Ladies and gentlemen, I give to you “Penguins,” one of out-and-out funkiest songs ever laid down by someone generally classified as a country artist.

But if you took a country music fan – the Coors Light-drinking, NASCAR-watching, truck-driving, ATV riding type of country music fan – and asked him about Lyle Lovett, chances are he’d look at you like my dog does when he’s confused about what I’m asking him to do.

That’s because on the radar screen of your average “hot” country radio listener, Lovett isn’t even a blip. He’s too funny looking (real country stars are pretty-boy handsome with a rustic edge), he’s too bluesy (real country stars have twang galore and don’t use all those annoying horns and … what the hell is that – a cello?) and he sings about the wrong stuff (no songs about getting wasted on cheap beer from a Solo cup while partying in a field), etc.

Add to that the fact that some of his songs are actually funny, obviously taking an opportunity to tweak the country music stereotypes that remain so pervasive, and he seems tailor made to piss off typical country fans.

On the other hand, if you as people who write about music and work in the music biz, they’ll say Lovett is in fact one of the best modern examples of how country music is rendered. They’ll tick off his excellent songwriting (ranked among the best of his Texas peers), his dry sense of humor, his unique voice and delivery, and his ability to switch back and forth between traditional country structure, the blues, jazz, swing and pop. And a few might even mention his stellar fashion sense, noting that he can pull off a bespoke Calvin Klein suit (Klein is his uncle, by the way) with a cowboy hat and boots like no one else I’ve ever seen.

So you’ve got two groups telling everyone what you aren’t and what you are. What’s an artist to do?

Lovett’s answer is usually “ignore it and do what I want.” As a result he gets limited airplay on radio – because radio thrives on being able to pigeonhole an artist. If he’s not country, what is he? Americana? Roots? What do those things even mean to someone who’s not an Adult Album Alternative radio station program director? Incidentally, AAA radio is about the only place Lovett does get played on air, simply because the format has the flexibility (and the open-minded listeners) that allows them to throw the Beatles, Elvis Costello, Elvis Presley and someone like Lovett into the same 15-minute bloc of music.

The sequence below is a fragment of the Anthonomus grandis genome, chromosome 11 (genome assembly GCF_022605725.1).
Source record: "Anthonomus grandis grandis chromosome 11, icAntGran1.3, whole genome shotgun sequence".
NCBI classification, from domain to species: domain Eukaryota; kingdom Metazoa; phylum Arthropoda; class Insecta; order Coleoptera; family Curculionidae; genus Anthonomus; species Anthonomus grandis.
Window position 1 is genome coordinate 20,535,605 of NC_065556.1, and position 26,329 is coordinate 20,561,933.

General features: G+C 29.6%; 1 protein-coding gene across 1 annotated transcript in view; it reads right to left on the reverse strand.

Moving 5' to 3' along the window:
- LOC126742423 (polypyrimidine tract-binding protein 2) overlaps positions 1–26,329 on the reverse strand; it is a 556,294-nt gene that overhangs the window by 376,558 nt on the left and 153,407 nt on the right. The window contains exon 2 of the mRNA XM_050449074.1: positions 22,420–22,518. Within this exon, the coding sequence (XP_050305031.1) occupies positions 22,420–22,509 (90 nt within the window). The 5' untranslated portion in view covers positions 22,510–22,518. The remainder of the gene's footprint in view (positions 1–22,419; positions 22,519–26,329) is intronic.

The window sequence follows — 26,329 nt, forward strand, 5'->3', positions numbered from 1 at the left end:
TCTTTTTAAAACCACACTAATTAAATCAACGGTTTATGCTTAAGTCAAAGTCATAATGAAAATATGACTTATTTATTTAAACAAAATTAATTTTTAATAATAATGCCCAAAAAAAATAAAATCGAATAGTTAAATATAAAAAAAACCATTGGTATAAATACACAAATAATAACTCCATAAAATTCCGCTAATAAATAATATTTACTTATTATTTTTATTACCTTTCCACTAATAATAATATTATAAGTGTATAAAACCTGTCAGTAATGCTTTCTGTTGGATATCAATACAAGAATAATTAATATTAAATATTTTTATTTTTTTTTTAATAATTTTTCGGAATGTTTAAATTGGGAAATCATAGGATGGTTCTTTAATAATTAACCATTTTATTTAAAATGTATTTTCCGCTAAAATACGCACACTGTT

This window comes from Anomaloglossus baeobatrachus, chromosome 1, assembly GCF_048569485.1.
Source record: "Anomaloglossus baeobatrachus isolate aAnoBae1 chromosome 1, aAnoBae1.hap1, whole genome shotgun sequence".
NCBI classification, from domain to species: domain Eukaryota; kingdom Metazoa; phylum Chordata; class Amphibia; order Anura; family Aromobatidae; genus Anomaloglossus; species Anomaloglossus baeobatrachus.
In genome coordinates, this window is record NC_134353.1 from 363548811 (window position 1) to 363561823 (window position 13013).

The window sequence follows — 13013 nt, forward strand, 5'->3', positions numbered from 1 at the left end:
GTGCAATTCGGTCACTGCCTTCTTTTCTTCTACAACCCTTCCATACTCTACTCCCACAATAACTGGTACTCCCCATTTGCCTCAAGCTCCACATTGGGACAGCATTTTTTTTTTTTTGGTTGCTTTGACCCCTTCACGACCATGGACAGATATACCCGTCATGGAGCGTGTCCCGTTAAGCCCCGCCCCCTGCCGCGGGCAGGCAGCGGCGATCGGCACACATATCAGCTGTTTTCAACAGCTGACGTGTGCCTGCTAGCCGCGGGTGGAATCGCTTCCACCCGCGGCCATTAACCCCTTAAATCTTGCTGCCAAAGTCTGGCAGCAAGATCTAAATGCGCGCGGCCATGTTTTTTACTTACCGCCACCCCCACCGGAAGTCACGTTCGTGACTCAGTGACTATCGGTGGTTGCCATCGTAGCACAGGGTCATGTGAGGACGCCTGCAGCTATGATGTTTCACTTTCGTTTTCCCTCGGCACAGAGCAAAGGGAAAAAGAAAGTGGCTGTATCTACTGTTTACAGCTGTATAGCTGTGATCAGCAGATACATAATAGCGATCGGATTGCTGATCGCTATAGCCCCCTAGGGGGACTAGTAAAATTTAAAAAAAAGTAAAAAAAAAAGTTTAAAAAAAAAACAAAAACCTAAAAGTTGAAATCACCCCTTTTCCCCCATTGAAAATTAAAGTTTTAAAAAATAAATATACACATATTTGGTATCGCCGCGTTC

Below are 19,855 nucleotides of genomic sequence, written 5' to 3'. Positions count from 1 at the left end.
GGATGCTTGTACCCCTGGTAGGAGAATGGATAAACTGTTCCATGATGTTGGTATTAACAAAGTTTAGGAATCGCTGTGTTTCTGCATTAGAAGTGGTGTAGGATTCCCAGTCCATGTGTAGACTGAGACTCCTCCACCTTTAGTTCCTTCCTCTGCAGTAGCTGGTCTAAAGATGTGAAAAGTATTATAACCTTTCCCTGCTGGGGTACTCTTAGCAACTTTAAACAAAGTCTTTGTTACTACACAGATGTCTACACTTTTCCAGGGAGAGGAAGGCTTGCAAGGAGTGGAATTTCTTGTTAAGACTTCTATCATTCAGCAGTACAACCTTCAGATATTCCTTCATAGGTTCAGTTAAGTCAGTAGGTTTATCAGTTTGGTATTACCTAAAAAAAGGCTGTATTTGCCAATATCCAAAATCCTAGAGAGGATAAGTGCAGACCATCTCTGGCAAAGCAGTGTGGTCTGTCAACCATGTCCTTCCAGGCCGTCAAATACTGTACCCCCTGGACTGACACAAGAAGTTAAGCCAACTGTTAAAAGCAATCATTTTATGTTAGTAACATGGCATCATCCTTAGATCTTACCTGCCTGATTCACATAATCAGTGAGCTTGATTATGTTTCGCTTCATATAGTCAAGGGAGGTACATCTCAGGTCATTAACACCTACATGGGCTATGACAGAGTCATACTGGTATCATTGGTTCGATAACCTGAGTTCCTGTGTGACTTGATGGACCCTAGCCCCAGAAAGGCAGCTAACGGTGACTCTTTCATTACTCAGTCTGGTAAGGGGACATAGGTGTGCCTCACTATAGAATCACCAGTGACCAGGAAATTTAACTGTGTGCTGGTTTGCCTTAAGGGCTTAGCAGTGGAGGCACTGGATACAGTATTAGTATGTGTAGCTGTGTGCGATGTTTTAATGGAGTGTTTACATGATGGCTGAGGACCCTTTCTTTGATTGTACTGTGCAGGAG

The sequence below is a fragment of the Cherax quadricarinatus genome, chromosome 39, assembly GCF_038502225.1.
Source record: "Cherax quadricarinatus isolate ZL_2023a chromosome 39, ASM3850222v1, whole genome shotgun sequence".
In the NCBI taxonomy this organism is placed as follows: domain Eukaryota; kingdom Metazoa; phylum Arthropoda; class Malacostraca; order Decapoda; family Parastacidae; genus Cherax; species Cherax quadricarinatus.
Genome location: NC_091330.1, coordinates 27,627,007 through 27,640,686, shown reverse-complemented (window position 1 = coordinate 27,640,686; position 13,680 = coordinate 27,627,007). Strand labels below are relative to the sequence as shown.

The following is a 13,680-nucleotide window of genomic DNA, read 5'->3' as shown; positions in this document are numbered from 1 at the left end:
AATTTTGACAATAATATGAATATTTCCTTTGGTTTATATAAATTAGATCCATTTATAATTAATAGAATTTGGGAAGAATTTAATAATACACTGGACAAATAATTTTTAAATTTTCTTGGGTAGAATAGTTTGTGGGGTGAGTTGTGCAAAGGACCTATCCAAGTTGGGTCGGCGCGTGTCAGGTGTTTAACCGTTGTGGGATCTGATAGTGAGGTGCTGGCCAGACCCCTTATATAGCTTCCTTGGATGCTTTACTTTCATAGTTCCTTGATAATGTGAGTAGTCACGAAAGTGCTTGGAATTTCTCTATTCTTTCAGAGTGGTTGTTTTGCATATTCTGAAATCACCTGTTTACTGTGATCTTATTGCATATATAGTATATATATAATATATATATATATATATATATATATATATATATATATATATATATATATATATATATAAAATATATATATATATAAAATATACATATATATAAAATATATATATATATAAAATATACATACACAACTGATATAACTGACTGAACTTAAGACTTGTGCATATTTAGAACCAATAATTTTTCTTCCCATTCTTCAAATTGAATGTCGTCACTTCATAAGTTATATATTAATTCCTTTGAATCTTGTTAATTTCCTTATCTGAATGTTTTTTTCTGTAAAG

The funny thing is, if you happen to come across someone who says she’s a Lyle Lovett fan, it usually doesn’t matter to them what box the radio programmers and record producers want to put him in. He is whatever he needs to be at any moment to satisfy his creative jones. It feels like Lovett tours almost constantly, and in the cruel reality of today’s music industry, he probably makes more money on the road than he does in record sales. But when you’ve got a legion of loving listeners ready to come see you at any given opportunity, the compensation (both financially and creatively) is significant.

So to you the writer, struggling with where you fit in this genre-obsessed literary landscape, I suggest working on your 30-second pitch rather than trying to figure out what genre box you should check. Tell people what your story is about, rather than what box you think it belongs in. Sure, you should know your general audience and respect them, but don’t pander to them. What I find as a reader is that I respect a writer’s style, voice, sense of humor and general outlook far more than whether he or she is hard sci-fi, urban fantasy or literary fiction.

Was there a time when I would have outright rejected Lyle Lovett for being a country guy? Sure – when I was 14 and thought country was just for bonehead rednecks. But now I’ve lived pretty much half my life, been through lost loves, two marriages, a divorce, and and two kids. I know what speaks to me and what I like and I have the self confidence to branch out into things that are new. The same goes for my reading. And the same goes for many readers. They don’t stick to one thing, but  they often stick to an author through his or her tries at lots of different things – as long as that author speaks to them.

So do what you will do, and just do it well. You don’t have to slot yourself into a genre to find a specific audience. If what you write, sing, paint or sculpt touches hearts, broadens minds and brings smiles to faces, your incredibly diverse audience will find you.

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